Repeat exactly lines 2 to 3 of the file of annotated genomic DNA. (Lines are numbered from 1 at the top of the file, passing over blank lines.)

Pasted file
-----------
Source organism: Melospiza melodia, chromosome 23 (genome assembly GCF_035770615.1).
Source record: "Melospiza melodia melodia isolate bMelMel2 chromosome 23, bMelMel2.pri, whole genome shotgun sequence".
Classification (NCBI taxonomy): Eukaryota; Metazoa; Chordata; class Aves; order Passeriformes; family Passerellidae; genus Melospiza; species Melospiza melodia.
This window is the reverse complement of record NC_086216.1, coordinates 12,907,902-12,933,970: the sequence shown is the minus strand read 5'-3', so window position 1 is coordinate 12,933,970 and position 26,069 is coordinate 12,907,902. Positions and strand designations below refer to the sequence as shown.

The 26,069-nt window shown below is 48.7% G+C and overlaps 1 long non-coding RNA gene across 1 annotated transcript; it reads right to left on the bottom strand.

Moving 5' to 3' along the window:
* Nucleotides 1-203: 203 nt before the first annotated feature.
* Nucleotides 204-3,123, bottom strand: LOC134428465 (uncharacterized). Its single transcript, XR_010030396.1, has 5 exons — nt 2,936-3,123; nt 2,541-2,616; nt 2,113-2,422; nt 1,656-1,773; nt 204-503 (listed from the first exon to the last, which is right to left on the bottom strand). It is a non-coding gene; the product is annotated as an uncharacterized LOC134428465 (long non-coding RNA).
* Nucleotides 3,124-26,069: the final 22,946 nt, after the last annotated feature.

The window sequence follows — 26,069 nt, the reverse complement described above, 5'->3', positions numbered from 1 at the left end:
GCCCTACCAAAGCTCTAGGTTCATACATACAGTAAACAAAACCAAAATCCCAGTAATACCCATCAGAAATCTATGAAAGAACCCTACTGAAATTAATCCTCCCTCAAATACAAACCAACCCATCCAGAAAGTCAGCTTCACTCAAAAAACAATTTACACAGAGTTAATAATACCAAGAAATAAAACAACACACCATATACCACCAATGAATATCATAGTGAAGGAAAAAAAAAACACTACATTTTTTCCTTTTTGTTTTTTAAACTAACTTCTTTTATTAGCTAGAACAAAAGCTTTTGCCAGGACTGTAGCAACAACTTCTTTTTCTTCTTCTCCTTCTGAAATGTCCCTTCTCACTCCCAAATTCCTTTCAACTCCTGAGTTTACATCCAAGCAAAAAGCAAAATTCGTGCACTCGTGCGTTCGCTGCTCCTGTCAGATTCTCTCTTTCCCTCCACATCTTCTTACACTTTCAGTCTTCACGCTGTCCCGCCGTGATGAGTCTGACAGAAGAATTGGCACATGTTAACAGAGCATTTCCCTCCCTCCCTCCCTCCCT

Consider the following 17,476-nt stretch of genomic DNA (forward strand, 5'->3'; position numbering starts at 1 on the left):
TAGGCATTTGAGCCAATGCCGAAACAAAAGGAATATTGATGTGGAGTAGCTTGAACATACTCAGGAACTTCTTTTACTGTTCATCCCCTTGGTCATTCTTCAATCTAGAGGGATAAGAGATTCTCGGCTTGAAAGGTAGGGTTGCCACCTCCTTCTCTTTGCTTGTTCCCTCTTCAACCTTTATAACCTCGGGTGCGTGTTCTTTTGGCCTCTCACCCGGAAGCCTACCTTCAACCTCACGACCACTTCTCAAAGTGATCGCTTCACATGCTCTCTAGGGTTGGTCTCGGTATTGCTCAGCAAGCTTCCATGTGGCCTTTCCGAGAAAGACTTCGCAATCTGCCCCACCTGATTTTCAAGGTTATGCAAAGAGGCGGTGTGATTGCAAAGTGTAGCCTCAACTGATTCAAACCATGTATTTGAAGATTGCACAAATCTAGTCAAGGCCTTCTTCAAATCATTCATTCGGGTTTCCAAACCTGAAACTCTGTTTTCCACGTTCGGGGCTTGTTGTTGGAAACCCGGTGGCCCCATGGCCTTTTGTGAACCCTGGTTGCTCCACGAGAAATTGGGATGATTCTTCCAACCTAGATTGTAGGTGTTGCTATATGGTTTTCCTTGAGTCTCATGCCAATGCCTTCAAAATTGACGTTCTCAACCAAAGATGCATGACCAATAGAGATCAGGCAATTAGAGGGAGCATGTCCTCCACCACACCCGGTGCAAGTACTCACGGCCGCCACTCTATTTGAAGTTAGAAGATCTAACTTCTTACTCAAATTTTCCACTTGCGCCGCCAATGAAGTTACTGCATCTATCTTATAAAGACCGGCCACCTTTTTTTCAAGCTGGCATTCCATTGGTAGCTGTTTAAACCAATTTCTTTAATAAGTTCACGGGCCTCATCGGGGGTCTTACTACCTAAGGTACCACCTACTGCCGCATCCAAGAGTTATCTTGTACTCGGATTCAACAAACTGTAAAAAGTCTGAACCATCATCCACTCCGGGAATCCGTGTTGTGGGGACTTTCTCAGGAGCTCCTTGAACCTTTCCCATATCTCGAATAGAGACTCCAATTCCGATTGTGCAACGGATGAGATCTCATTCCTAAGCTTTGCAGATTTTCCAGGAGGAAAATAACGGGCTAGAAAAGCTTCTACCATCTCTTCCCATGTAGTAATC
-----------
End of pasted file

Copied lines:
Source record: "Melospiza melodia melodia isolate bMelMel2 chromosome 23, bMelMel2.pri, whole genome shotgun sequence".
Classification (NCBI taxonomy): Eukaryota; Metazoa; Chordata; class Aves; order Passeriformes; family Passerellidae; genus Melospiza; species Melospiza melodia.